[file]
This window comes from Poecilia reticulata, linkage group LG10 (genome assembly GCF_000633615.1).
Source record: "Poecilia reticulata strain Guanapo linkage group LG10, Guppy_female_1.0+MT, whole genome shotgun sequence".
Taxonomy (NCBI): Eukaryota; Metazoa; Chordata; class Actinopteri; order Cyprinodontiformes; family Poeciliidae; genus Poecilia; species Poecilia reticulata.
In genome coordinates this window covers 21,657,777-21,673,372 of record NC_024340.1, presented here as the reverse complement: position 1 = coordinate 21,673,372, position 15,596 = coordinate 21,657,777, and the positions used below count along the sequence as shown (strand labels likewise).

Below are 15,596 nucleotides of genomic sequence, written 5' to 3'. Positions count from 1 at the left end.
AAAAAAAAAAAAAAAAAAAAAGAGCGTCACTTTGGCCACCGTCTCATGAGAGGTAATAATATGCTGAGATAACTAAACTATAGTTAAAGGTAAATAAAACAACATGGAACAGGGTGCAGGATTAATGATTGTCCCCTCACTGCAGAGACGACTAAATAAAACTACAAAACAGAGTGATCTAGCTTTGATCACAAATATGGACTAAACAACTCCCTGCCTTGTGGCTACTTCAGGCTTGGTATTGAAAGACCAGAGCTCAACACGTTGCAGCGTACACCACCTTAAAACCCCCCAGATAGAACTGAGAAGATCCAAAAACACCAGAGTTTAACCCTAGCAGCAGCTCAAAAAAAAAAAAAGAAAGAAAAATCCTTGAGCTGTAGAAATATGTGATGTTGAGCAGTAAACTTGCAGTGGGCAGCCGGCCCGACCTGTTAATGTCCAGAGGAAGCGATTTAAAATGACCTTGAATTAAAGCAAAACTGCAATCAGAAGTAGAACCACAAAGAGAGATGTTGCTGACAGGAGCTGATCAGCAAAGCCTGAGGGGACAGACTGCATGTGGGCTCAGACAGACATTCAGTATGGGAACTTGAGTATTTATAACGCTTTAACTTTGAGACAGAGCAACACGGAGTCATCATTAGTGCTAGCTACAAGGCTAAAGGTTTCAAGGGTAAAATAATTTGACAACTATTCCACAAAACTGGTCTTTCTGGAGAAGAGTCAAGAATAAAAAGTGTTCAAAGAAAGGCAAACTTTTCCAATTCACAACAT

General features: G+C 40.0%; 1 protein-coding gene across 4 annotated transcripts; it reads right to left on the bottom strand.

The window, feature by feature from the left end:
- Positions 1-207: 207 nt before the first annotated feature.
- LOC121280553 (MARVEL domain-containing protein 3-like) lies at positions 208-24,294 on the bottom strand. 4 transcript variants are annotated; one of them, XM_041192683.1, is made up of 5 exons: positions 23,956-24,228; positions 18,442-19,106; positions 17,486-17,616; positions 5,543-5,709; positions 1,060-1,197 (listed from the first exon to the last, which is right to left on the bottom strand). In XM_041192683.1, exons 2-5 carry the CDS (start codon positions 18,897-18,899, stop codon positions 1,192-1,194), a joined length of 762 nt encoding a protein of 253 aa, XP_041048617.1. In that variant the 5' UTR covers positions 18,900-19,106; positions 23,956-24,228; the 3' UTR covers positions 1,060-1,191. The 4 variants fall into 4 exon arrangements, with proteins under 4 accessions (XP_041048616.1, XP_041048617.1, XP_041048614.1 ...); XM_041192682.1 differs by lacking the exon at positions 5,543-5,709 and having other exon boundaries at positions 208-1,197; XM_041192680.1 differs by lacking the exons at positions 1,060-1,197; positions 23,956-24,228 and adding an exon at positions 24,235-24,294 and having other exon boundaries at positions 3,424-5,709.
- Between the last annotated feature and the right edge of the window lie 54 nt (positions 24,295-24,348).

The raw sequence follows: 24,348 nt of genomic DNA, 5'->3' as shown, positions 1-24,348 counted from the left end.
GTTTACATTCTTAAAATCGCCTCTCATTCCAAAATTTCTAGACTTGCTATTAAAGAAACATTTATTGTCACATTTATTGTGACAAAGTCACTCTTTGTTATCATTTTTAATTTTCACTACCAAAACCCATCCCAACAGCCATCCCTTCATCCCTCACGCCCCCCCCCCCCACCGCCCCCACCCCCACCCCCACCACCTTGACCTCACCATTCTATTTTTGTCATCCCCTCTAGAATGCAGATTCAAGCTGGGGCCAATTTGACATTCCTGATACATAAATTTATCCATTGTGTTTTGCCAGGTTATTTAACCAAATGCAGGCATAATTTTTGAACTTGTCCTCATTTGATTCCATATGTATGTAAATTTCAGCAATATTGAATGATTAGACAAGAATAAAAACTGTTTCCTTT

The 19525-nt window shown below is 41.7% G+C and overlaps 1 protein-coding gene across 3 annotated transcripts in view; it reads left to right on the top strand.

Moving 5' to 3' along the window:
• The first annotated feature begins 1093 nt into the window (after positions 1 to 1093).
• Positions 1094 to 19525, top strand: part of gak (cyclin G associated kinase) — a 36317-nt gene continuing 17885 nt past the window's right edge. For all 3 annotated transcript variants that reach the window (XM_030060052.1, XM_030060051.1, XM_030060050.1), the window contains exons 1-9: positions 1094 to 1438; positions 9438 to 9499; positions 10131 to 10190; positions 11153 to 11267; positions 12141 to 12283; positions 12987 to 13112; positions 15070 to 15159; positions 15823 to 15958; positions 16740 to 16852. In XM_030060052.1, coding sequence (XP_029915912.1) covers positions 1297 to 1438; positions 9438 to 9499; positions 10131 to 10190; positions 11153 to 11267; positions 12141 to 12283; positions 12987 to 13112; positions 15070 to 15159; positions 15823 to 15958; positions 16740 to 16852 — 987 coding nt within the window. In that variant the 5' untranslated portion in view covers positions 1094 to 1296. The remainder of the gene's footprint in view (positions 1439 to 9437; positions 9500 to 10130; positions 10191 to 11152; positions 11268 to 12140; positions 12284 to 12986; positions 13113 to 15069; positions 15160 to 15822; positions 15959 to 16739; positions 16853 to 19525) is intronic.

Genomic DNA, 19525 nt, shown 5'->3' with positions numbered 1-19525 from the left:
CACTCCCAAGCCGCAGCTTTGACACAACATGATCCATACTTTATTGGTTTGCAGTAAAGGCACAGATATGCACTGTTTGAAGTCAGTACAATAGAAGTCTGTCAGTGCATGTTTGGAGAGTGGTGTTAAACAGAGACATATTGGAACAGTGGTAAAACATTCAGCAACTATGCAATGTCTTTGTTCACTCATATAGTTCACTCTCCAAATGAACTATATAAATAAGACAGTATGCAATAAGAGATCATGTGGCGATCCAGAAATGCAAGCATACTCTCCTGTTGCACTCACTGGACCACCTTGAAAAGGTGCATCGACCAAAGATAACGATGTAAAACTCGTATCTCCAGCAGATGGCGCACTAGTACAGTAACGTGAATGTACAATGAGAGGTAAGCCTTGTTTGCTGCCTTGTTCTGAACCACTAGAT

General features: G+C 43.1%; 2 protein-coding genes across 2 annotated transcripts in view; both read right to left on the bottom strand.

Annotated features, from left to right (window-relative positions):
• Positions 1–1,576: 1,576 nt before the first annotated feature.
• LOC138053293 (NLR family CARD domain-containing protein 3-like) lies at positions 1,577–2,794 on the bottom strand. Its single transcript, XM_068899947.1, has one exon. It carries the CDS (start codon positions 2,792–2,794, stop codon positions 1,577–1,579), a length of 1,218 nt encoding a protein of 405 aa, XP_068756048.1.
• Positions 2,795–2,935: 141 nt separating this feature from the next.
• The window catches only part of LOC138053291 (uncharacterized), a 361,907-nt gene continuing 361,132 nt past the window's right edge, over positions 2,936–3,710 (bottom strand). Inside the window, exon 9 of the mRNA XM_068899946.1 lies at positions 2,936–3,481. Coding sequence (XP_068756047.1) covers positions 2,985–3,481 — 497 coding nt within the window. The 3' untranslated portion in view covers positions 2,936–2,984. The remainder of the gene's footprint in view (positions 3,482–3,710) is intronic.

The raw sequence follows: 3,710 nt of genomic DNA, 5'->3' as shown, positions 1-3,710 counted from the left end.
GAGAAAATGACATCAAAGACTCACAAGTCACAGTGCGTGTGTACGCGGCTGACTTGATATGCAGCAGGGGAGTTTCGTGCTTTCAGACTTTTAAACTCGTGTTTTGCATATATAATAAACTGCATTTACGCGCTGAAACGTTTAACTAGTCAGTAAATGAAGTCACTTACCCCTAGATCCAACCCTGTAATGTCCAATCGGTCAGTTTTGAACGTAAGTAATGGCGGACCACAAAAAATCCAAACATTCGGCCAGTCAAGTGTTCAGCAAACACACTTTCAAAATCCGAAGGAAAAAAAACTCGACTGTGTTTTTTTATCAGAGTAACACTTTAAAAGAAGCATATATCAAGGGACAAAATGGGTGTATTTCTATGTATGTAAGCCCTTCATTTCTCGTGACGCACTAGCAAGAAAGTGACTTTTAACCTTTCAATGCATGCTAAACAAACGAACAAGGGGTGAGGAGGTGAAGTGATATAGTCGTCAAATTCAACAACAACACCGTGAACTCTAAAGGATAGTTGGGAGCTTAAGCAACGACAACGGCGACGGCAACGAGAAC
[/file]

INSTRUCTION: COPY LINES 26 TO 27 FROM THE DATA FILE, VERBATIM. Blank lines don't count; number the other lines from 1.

The raw sequence follows: 3,710 nt of genomic DNA, 5'->3' as shown, positions 1-3,710 counted from the left end.
GAGAAAATGACATCAAAGACTCACAAGTCACAGTGCGTGTGTACGCGGCTGACTTGATATGCAGCAGGGGAGTTTCGTGCTTTCAGACTTTTAAACTCGTGTTTTGCATATATAATAAACTGCATTTACGCGCTGAAACGTTTAACTAGTCAGTAAATGAAGTCACTTACCCCTAGATCCAACCCTGTAATGTCCAATCGGTCAGTTTTGAACGTAAGTAATGGCGGACCACAAAAAATCCAAACATTCGGCCAGTCAAGTGTTCAGCAAACACACTTTCAAAATCCGAAGGAAAAAAAACTCGACTGTGTTTTTTTATCAGAGTAACACTTTAAAAGAAGCATATATCAAGGGACAAAATGGGTGTATTTCTATGTATGTAAGCCCTTCATTTCTCGTGACGCACTAGCAAGAAAGTGACTTTTAACCTTTCAATGCATGCTAAACAAACGAACAAGGGGTGAGGAGGTGAAGTGATATAGTCGTCAAATTCAACAACAACACCGTGAACTCTAAAGGATAGTTGGGAGCTTAAGCAACGACAACGGCGACGGCAACGAGAAC